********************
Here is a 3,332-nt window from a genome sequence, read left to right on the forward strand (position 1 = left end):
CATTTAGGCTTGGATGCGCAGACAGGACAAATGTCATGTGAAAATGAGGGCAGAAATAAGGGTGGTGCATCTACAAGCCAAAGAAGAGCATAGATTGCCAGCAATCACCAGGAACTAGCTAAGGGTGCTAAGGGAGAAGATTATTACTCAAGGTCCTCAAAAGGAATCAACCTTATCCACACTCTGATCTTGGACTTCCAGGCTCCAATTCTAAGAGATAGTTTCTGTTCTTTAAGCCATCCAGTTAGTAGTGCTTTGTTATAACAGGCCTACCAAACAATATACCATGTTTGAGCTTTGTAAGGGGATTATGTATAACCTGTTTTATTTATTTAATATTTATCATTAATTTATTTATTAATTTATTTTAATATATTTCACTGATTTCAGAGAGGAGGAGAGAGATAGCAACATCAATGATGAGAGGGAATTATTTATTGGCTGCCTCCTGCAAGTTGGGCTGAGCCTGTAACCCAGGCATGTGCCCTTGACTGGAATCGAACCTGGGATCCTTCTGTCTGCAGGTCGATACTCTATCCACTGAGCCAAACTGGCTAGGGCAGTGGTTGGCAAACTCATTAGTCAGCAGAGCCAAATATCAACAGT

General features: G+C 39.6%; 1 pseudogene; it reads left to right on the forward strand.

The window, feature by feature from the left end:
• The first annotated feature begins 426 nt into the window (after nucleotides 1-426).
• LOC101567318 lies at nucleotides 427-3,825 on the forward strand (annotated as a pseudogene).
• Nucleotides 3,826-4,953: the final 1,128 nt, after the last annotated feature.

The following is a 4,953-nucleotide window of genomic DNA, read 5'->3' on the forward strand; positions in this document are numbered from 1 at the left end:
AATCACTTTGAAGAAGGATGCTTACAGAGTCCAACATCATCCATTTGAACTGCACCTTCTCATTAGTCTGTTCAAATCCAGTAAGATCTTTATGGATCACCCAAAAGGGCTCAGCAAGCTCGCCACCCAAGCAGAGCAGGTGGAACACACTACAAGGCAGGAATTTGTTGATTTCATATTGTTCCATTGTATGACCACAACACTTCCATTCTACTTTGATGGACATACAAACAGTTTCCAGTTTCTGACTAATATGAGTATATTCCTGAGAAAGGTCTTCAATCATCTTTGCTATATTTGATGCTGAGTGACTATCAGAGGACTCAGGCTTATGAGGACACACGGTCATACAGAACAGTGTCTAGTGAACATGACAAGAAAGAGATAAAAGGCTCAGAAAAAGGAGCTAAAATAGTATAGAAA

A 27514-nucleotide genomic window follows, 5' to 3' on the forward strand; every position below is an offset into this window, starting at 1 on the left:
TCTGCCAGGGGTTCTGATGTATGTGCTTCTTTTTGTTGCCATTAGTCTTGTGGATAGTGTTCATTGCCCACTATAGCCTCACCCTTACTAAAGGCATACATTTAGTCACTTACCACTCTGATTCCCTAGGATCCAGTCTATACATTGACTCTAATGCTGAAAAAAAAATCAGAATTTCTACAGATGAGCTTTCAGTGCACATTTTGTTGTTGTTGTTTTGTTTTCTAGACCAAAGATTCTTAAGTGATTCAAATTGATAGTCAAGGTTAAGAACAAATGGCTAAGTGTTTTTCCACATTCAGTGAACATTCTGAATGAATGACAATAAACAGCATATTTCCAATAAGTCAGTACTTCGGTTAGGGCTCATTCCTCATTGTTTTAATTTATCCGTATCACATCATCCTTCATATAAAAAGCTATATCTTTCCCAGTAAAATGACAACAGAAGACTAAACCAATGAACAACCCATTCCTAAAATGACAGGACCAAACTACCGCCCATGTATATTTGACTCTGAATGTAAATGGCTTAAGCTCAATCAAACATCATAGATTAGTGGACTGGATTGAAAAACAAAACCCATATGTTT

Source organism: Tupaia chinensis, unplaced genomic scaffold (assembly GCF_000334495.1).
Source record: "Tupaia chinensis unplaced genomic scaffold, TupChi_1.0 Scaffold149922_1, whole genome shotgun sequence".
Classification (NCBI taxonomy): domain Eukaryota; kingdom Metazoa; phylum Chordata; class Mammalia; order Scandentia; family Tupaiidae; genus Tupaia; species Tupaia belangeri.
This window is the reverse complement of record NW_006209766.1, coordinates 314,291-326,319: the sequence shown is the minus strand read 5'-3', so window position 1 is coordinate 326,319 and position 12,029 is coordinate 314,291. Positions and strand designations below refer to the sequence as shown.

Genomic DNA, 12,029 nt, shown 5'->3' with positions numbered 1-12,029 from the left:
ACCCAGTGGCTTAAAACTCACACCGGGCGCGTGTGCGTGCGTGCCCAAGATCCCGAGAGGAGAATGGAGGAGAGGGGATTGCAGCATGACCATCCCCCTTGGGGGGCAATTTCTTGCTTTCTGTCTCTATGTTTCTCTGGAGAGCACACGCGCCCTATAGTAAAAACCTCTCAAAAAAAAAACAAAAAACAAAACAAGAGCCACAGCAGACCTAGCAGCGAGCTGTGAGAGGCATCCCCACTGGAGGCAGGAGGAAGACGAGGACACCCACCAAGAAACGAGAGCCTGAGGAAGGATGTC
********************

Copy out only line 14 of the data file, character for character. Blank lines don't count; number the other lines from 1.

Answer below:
Classification (NCBI taxonomy): domain Eukaryota; kingdom Metazoa; phylum Chordata; class Mammalia; order Scandentia; family Tupaiidae; genus Tupaia; species Tupaia belangeri.